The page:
Schools Close To Using Up Snow Days

Although often universally welcomed by students, snow days can come at a price in the midst of an unforgiving winter.

While most Chautauqua County schools have not exceeded the number of snow days they have allotted themselves for the year, contingency plans must be made in the event that districts have to make up for lost time.

The number of days built in for snow or other emergency-related purposes varies by district, but a recent state mandate calling for 180 days of school attendance each year makes snow days a precious commodity. And while closures due to snow accumulation are the most common, schools have to use their allotted snow days carefully in light of a variety of unforeseen circumstances.

Tim Mains, superintendent of Jamestown Public Schools, said there could be any number of situations that could force schools into a day of closure.

“Every circumstance is a unique opportunity to evaluate what the weather and road conditions are, what the weather is doing at the moment and what it is likely to be,” Mains said. “You have to look at all the information you have available regarding weather predictions and the impact they have on the passability of the roads. Besides that, I have people on the ground and out and about in the community telling me what conditions are like at each individual school.”

In order to ensure that the 180 required school days are met, districts generally implement a plan of action should they exceed the number of allotted snow days. Referred to as “taking back” school days, districts must look at holding classes on days that were originally scheduled to be part of school breaks and vacations.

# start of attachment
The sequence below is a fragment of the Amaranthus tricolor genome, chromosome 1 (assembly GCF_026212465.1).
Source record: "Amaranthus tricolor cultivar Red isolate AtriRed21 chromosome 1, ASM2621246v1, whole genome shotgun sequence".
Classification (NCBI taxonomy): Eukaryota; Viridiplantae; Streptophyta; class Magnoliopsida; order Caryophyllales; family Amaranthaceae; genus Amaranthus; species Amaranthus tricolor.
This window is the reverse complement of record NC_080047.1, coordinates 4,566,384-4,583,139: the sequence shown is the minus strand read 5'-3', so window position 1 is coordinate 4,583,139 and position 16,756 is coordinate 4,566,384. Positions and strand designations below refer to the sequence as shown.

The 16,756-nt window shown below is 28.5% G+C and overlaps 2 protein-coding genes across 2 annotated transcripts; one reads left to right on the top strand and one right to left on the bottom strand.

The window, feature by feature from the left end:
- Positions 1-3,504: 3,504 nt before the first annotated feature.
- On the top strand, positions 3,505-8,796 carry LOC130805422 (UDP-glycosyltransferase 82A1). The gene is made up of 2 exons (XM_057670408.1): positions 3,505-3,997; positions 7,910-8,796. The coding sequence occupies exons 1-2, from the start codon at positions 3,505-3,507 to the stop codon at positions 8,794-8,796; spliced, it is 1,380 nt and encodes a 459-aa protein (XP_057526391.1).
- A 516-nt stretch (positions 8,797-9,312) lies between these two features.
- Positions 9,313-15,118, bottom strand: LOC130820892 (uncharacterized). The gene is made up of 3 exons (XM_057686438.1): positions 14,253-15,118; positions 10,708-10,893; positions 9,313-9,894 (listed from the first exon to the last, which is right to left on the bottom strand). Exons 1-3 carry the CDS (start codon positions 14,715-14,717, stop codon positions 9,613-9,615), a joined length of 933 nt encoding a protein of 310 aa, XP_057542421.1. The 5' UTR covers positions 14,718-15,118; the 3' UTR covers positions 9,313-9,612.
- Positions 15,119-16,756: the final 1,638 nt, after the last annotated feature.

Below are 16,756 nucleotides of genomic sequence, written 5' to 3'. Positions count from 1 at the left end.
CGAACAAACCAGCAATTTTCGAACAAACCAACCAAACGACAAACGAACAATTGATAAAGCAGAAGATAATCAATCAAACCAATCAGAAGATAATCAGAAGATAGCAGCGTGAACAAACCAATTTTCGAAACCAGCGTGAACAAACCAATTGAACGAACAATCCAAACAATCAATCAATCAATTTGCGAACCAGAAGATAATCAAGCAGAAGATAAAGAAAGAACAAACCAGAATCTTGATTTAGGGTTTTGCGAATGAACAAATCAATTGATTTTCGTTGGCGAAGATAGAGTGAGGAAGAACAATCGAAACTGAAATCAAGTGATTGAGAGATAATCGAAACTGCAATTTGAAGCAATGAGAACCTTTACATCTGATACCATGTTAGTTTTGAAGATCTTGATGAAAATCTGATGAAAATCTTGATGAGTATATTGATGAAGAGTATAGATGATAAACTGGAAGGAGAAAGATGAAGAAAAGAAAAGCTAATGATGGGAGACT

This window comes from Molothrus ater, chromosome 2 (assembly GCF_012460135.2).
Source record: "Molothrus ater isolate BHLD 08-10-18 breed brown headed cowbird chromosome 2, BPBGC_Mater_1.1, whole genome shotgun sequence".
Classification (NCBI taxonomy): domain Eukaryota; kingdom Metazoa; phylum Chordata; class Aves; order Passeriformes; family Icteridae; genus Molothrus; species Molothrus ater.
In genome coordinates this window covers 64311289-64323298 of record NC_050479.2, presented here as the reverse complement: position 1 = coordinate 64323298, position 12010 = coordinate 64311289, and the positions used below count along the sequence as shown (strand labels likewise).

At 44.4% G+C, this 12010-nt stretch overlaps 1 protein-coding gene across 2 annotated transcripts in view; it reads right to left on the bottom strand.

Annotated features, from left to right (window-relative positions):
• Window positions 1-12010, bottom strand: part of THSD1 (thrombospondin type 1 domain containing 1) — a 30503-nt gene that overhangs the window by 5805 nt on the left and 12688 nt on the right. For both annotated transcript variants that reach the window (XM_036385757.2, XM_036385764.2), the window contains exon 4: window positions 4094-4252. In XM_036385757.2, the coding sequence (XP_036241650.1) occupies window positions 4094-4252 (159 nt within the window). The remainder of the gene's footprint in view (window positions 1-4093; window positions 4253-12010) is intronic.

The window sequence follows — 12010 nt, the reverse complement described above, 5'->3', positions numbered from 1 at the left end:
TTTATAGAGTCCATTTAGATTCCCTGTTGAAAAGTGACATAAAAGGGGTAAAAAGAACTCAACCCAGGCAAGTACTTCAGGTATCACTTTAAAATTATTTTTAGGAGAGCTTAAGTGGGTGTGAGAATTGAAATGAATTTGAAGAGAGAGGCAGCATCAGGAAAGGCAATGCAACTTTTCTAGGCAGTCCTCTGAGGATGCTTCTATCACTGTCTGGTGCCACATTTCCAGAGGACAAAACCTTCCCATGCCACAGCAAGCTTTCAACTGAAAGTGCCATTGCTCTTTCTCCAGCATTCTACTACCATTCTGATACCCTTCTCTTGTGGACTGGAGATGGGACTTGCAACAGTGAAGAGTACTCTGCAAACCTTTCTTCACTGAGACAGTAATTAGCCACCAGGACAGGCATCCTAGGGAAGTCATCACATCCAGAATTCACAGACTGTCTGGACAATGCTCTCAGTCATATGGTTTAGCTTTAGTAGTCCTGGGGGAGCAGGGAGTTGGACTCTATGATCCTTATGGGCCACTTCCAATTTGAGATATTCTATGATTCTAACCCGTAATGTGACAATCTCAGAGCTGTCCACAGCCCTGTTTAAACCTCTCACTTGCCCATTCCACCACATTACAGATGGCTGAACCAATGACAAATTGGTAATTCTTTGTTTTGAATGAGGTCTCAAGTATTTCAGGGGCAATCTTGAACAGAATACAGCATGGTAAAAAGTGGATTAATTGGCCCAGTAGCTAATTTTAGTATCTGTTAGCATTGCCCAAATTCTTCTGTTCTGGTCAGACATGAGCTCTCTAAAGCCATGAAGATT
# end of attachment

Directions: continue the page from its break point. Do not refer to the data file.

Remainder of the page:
According to Danielle O’Connor, superintendent of Frewsburg Central School, her district already has a backup plan in place.

“We would have to start by adjusting our calendar,” she said. “The first day to take back would be the Friday before Memorial Day weekend (May 23), and that would become a day of instruction. I think we have the Monday off following Easter (April 21), and that would be our second day.”

“I certainly understand that families have plans during that vacation time, so we would try to minimize the impact on family time as much as possible,” she added, noting that Frewsburg still has two allotted days remaining before the plan would take effect.

Despite the fact that taking back school days out of planned vacation time is not necessarily ideal, Mains said he would do it unflinchingly if it meant the safety of his students and staff.

“If I have to take a vacation day, I have to take a vacation day,” he said. “The decision to close or delay should always be based on trying to do what is safe for my students. If it is clear to me that conditions are just not safe, then I need to cancel or delay.”

Another option schools can consider is instituting a two-hour delay in order to see if conditions improve. Kaine Kelly, superintendent of Sherman Central School, said his district recently had an opportunity to successfully utilize a two-hour delay rather than closing for an entire day.

“When dealing with a snow event that’s already happened, the two-hour delay buys us some time to make an educated decision and make sure our kids can get into school safely,” Kelly said. “And it gives the town and village people time to clear the roads while our staff could clear the sidewalks and parking lots.”

Although a useful alternative option, the two-hour delay is not readily available for all area school districts. Some schools, such as Frewsburg, had not previously established the capability to employ two-hour delay and have recently taken measures to change that.

“At Frewsburg, we have not traditionally had two-hour delays,” O’Connor said. “However, at our recent Board of Education meeting, I did provide a proposal to the board about putting a two-hour delay plan in place. We would use that plan sparingly because of parent work schedules and child care issues, but it does give us an alternative to a full-day snow day.”